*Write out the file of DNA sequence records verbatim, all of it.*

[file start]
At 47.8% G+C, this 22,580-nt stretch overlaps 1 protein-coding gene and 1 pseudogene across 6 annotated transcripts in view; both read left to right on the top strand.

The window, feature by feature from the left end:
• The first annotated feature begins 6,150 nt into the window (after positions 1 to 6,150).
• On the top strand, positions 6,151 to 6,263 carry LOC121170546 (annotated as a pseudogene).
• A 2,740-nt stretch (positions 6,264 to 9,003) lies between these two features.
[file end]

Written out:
At 47.8% G+C, this 22,580-nt stretch overlaps 1 protein-coding gene and 1 pseudogene across 6 annotated transcripts in view; both read left to right on the top strand.

The window, feature by feature from the left end:
• The first annotated feature begins 6,150 nt into the window (after positions 1 to 6,150).
• On the top strand, positions 6,151 to 6,263 carry LOC121170546 (annotated as a pseudogene).
• A 2,740-nt stretch (positions 6,264 to 9,003) lies between these two features.